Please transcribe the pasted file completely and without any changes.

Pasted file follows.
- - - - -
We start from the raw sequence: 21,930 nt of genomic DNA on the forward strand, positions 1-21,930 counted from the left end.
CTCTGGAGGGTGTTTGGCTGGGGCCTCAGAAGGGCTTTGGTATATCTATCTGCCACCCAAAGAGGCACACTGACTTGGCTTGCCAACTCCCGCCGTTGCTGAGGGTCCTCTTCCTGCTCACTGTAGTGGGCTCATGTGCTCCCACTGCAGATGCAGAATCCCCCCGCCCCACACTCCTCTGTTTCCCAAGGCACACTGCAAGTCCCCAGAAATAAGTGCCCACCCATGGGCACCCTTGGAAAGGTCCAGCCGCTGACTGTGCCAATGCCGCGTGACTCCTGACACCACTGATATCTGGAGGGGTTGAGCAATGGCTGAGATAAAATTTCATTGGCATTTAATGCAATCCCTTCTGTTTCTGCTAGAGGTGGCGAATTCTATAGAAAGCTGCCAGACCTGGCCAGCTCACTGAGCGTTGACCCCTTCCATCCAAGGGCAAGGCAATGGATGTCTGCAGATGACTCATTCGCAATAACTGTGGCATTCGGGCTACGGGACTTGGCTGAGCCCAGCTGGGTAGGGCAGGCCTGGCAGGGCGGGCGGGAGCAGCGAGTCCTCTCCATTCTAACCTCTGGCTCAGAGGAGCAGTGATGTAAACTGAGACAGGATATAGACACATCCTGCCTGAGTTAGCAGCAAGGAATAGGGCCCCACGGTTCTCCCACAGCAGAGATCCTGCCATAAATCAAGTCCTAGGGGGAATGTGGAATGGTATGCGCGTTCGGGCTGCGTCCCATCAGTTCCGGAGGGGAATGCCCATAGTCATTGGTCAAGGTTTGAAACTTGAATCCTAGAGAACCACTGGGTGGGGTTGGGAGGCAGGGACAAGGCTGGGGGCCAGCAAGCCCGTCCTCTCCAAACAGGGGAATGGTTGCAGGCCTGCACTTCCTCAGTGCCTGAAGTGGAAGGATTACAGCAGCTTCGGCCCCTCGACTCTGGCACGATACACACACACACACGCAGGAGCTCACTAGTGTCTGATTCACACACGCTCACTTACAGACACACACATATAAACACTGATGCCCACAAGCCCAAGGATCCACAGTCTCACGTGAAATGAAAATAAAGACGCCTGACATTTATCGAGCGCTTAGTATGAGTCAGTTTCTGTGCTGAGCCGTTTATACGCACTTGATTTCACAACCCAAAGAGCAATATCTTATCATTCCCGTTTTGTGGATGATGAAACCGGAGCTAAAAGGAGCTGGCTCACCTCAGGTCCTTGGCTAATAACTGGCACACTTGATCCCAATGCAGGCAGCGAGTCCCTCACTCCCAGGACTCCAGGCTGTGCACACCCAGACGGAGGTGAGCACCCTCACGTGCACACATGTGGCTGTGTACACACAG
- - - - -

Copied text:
We start from the raw sequence: 21,930 nt of genomic DNA on the forward strand, positions 1-21,930 counted from the left end.
CTCTGGAGGGTGTTTGGCTGGGGCCTCAGAAGGGCTTTGGTATATCTATCTGCCACCCAAAGAGGCACACTGACTTGGCTTGCCAACTCCCGCCGTTGCTGAGGGTCCTCTTCCTGCTCACTGTAGTGGGCTCATGTGCTCCCACTGCAGATGCAGAATCCCCCCGCCCCACACTCCTCTGTTTCCCAAGGCACACTGCAAGTCCCCAGAAATAAGTGCCCACCCATGGGCACCCTTGGAAAGGTCCAGCCGCTGACTGTGCCAATGCCGCGTGACTCCTGACACCACTGATATCTGGAGGGGTTGAGCAATGGCTGAGATAAAATTTCATTGGCATTTAATGCAATCCCTTCTGTTTCTGCTAGAGGTGGCGAATTCTATAGAAAGCTGCCAGACCTGGCCAGCTCACTGAGCGTTGACCCCTTCCATCCAAGGGCAAGGCAATGGATGTCTGCAGATGACTCATTCGCAATAACTGTGGCATTCGGGCTACGGGACTTGGCTGAGCCCAGCTGGGTAGGGCAGGCCTGGCAGGGCGGGCGGGAGCAGCGAGTCCTCTCCATTCTAACCTCTGGCTCAGAGGAGCAGTGATGTAAACTGAGACAGGATATAGACACATCCTGCCTGAGTTAGCAGCAAGGAATAGGGCCCCACGGTTCTCCCACAGCAGAGATCCTGCCATAAATCAAGTCCTAGGGGGAATGTGGAATGGTATGCGCGTTCGGGCTGCGTCCCATCAGTTCCGGAGGGGAATGCCCATAGTCATTGGTCAAGGTTTGAAACTTGAATCCTAGAGAACCACTGGGTGGGGTTGGGAGGCAGGGACAAGGCTGGGGGCCAGCAAGCCCGTCCTCTCCAAACAGGGGAATGGTTGCAGGCCTGCACTTCCTCAGTGCCTGAAGTGGAAGGATTACAGCAGCTTCGGCCCCTCGACTCTGGCACGATACACACACACACACGCAGGAGCTCACTAGTGTCTGATTCACACACGCTCACTTACAGACACACACATATAAACACTGATGCCCACAAGCCCAAGGATCCACAGTCTCACGTGAAATGAAAATAAAGACGCCTGACATTTATCGAGCGCTTAGTATGAGTCAGTTTCTGTGCTGAGCCGTTTATACGCACTTGATTTCACAACCCAAAGAGCAATATCTTATCATTCCCGTTTTGTGGATGATGAAACCGGAGCTAAAAGGAGCTGGCTCACCTCAGGTCCTTGGCTAATAACTGGCACACTTGATCCCAATGCAGGCAGCGAGTCCCTCACTCCCAGGACTCCAGGCTGTGCACACCCAGACGGAGGTGAGCACCCTCACGTGCACACATGTGGCTGTGTACACACAG